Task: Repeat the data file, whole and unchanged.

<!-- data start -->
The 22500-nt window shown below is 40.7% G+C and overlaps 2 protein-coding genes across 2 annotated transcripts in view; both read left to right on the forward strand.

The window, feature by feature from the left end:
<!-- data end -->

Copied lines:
The 22500-nt window shown below is 40.7% G+C and overlaps 2 protein-coding genes across 2 annotated transcripts in view; both read left to right on the forward strand.

The window, feature by feature from the left end: